He turned a deaf ear when they pressed for details.
Ryland's pleading fell on deaf ears.
My attempt at lightening the situation fell on deaf ears.
The strangeness and absurdity of these replies arise from the fact that modern history, like a deaf man, answers questions no one has asked.
Tommy Stringer, who appears in several of the following letters, became blind and deaf when he was four years old.
Do deaf children ever learn to speak?
The hindrance, however, to the general development of trade which the act involved aroused at once loud complaints, tO which Cromwell turned a deaf ear, continuing to seize Dutch ships trading in forbidden goods.
Laurent, to protect himself from the consequences of the substitution, replaced the wooden figure by a deaf mute, who was presently exchanged for the scrofulous child of the death certificate.
A child was in fact delivered to her agents, but he was a deaf mute.
Charitable institutions include a deaf and dumb asylum (1875-1886), the Metropolitan infirmary for children (1841), and the royal sea-bathing infirmary, established in 1791 and enlarged through the munificence of Sir Erasmus Wilson in 1882.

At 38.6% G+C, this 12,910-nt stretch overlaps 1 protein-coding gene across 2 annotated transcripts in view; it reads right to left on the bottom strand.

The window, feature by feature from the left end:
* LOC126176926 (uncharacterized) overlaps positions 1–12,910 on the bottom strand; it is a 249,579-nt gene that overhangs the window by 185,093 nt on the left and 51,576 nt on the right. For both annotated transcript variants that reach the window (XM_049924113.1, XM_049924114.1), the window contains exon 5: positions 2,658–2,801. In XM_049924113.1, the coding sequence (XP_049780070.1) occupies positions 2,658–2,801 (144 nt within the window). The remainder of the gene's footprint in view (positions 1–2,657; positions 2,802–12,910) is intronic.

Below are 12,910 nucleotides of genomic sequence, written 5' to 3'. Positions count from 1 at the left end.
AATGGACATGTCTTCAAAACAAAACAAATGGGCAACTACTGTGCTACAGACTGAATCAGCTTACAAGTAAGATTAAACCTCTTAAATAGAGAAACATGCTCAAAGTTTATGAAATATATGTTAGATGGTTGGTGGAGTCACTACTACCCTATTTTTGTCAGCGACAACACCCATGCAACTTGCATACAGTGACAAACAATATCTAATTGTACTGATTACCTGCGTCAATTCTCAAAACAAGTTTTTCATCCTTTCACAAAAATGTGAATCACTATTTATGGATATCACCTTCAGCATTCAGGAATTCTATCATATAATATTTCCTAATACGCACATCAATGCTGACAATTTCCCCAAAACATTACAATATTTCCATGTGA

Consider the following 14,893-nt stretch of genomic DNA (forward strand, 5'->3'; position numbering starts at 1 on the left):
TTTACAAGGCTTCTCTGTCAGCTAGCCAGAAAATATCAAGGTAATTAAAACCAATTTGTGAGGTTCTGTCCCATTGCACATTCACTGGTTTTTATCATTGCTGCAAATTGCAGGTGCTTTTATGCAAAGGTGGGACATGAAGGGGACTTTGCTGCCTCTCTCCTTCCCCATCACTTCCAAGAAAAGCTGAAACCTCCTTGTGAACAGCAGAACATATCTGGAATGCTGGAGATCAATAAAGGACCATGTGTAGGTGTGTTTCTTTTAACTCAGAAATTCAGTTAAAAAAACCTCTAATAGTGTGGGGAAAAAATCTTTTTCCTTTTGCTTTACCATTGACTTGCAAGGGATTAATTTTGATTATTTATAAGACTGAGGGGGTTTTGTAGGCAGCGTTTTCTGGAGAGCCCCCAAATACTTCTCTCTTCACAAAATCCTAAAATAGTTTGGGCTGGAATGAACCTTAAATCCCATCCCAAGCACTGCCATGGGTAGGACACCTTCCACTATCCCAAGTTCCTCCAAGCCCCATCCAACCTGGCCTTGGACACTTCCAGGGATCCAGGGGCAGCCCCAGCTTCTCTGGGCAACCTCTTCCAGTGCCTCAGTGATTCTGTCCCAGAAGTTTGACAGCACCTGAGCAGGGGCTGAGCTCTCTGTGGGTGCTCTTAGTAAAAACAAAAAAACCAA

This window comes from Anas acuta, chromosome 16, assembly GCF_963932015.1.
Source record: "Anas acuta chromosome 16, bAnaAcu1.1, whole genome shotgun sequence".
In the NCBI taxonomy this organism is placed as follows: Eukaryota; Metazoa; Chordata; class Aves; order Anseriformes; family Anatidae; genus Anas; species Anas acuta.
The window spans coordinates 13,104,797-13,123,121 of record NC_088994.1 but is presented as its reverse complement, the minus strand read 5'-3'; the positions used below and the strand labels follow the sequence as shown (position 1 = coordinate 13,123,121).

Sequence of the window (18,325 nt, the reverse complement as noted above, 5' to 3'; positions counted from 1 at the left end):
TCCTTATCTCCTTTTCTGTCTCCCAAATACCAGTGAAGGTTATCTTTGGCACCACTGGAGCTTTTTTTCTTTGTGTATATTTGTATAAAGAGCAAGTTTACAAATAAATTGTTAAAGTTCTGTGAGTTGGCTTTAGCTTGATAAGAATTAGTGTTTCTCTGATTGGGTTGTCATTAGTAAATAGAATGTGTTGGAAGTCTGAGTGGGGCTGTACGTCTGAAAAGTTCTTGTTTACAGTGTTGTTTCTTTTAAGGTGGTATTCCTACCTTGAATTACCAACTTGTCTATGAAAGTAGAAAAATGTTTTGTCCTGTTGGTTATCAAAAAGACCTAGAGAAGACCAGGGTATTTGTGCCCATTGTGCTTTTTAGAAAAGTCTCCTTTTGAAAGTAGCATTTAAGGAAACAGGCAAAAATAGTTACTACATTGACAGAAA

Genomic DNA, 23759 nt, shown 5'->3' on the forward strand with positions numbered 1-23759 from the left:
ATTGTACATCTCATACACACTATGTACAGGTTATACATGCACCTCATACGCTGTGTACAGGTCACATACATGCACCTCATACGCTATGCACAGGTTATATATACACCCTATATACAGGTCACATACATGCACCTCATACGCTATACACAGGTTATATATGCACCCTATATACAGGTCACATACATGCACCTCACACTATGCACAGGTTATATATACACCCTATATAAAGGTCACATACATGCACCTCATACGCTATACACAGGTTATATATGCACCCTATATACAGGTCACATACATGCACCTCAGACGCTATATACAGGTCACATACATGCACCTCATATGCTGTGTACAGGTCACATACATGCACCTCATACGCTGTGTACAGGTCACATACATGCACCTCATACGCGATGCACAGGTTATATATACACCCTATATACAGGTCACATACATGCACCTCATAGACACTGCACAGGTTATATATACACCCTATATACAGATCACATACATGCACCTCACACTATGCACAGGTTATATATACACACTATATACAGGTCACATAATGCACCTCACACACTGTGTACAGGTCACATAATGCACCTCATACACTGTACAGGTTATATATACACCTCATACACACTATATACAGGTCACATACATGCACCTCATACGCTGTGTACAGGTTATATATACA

This natural exchange of ideas is denied to the deaf child.
Poor Edith is blind and deaf and dumb.
Once in a while we sat together on the pond, he at one end of the boat, and I at the other; but not many words passed between us, for he had grown deaf in his later years, but he occasionally hummed a psalm, which harmonized well enough with my philosophy.
After these fits of irritability her face would grow yellow, and her maids knew by infallible symptoms when Belova would again be deaf, the snuff damp, and the countess' face yellow.
Gladys must have thought most of the world was deaf as she was quite surprised when Dean politely scolded her.
The crowning complication in the effect of Der fliegende Hollander, Tannhauser and Lohengrin on the musical thought of the 10th century was that the unprecedented fusion of their musical with their dramatic contents revealed some of the meaning of serious music to ears that had been deaf to the classics.